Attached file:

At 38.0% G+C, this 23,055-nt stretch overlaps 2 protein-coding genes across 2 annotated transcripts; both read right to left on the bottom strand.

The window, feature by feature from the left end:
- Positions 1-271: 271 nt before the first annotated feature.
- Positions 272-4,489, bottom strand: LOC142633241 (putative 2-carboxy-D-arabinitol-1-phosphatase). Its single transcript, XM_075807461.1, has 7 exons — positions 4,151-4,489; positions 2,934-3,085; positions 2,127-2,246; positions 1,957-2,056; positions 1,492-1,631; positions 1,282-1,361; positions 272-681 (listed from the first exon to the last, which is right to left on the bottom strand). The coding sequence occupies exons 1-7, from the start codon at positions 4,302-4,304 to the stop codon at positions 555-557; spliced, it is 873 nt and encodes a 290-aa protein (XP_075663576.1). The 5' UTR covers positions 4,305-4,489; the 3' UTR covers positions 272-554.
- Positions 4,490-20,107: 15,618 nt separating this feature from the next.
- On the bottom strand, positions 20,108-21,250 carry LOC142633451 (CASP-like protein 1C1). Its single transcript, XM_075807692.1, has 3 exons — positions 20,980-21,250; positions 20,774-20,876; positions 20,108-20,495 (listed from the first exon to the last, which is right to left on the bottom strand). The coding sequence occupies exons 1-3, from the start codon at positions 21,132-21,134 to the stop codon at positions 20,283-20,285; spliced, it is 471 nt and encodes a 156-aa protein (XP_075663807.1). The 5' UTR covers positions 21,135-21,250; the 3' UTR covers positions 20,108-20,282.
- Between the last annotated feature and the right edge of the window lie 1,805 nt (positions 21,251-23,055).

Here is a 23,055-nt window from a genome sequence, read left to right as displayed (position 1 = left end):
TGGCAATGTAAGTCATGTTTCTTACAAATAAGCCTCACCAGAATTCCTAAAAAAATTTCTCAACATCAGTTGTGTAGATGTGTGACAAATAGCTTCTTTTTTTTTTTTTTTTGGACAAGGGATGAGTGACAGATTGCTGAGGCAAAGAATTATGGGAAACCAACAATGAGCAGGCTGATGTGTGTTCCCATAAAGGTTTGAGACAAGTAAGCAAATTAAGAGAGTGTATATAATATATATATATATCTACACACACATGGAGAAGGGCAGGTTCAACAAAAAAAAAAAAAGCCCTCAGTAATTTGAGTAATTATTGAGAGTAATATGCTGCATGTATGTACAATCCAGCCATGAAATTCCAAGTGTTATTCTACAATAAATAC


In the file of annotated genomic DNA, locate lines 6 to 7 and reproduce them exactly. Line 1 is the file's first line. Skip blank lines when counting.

- On the bottom strand, positions 20,108-21,250 carry LOC142633451 (CASP-like protein 1C1). Its single transcript, XM_075807692.1, has 3 exons — positions 20,980-21,250; positions 20,774-20,876; positions 20,108-20,495 (listed from the first exon to the last, which is right to left on the bottom strand). The coding sequence occupies exons 1-3, from the start codon at positions 21,132-21,134 to the stop codon at positions 20,283-20,285; spliced, it is 471 nt and encodes a 156-aa protein (XP_075663807.1). The 5' UTR covers positions 21,135-21,250; the 3' UTR covers positions 20,108-20,282.
- Between the last annotated feature and the right edge of the window lie 1,805 nt (positions 21,251-23,055).